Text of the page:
So what to do with all of this? I have no idea. We're definitely stuck in Austin for at least three years more, while Mark finishes his Ph.D. After that, we could semi-feasibly go to Portland for his post-doc, but that would only be for a few years, then we'd be off somewhere else. The chances of actually getting to settle down there are very slim, and even if it did happen, it wouldn't be for another seven or eight years.

I don't know if I can wait that long.

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Renewing my commitment

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I used to really love to blog. It goes back farther than that, actually...I used to really love to write, and in particular to journal. Lately, it just feels like an obligation. An obligation I mostly fail to uphold. I don't keep an offline journal at all anymore, and as anyone who is still reading this (bless you if you are still checking, I can't imagine why you'd bother) can see, I'm not putting up much here, either. And almost nothing of substance.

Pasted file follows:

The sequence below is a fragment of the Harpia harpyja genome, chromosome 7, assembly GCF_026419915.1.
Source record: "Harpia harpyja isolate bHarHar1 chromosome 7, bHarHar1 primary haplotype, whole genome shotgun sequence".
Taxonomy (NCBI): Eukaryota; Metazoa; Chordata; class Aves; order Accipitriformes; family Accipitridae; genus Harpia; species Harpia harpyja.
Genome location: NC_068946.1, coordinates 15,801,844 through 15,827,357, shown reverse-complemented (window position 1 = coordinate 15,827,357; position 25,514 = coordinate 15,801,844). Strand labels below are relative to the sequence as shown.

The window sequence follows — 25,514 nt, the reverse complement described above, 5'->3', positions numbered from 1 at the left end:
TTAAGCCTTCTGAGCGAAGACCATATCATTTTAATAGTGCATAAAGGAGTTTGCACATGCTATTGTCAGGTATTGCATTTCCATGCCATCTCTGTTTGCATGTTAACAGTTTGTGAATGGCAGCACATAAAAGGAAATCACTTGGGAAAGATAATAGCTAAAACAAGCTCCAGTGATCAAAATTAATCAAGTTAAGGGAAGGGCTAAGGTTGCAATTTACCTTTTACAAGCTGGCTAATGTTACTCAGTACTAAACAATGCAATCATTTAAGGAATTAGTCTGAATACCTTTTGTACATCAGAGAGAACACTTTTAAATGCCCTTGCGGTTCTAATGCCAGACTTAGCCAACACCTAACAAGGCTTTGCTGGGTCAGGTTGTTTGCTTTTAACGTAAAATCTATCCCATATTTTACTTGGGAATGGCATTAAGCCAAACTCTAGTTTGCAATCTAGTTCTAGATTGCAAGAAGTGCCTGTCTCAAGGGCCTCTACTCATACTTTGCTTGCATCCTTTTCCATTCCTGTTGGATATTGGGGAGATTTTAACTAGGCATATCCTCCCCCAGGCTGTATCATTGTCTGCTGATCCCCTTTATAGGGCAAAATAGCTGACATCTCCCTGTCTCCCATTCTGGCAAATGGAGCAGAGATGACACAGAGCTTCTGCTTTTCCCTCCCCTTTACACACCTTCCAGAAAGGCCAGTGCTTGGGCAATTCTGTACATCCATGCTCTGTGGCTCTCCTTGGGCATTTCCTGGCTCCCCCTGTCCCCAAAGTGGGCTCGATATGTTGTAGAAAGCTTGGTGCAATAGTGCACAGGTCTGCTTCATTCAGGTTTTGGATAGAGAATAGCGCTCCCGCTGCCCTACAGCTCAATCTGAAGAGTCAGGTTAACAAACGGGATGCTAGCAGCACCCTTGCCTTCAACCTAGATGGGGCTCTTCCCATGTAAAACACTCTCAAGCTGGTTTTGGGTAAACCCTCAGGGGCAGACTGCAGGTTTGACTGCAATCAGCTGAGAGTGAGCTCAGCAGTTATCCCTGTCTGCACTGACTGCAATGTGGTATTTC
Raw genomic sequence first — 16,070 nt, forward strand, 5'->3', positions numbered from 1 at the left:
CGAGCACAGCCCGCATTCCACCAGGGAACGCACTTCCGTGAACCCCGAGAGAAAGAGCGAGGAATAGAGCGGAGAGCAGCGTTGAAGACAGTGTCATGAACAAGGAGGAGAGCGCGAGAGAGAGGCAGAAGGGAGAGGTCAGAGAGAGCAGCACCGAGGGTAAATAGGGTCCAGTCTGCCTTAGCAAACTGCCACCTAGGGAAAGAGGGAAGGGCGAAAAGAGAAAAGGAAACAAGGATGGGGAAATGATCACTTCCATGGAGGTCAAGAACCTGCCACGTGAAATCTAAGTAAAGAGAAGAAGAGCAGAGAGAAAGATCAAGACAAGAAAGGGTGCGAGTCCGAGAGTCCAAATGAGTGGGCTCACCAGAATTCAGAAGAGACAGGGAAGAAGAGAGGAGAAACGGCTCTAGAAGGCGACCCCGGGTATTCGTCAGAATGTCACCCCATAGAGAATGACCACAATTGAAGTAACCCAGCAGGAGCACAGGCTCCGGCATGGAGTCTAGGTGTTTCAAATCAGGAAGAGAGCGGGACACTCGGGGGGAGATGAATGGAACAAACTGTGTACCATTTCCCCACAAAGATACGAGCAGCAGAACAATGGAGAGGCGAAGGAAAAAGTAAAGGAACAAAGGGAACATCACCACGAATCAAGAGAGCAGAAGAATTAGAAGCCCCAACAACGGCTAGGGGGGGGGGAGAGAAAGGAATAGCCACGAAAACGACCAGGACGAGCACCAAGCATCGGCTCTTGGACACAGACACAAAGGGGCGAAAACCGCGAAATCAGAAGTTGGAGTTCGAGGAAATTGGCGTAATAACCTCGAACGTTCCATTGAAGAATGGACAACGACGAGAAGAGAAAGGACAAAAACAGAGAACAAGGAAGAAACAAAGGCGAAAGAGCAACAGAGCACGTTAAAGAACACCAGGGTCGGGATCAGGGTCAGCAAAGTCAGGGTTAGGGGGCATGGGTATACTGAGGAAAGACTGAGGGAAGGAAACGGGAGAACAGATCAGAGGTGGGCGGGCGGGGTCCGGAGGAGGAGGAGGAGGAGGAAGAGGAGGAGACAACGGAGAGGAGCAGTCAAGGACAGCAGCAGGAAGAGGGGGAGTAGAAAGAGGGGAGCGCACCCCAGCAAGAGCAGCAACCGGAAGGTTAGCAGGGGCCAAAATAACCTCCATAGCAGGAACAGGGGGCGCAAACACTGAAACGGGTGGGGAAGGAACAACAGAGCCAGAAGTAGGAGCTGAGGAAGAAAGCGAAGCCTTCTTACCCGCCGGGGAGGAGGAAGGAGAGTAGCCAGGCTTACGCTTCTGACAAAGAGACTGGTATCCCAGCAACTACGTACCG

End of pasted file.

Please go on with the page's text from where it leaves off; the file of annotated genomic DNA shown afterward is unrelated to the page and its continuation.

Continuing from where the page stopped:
I'm a worse person for it, frankly. Whatever mediocre writing talent I had seems to be dwindling (or maybe just have already dwindled), and now it's stresful to string together three sentances, at least for anything that's not technical or business writing. Makes me afraid that my long-ago preminition that if I wrote professionally, I'd stop writing personally was actually true and not just a way to cop out of journalism school.

So I need to renew my commitment, and if I've been told once, I've been told 1000 times that the best way to be a writer is to make yourself write. Every day. Even if you have to write the same words over and over, force yourself to spend the time and get something down. So that's what I need to do. I need to write.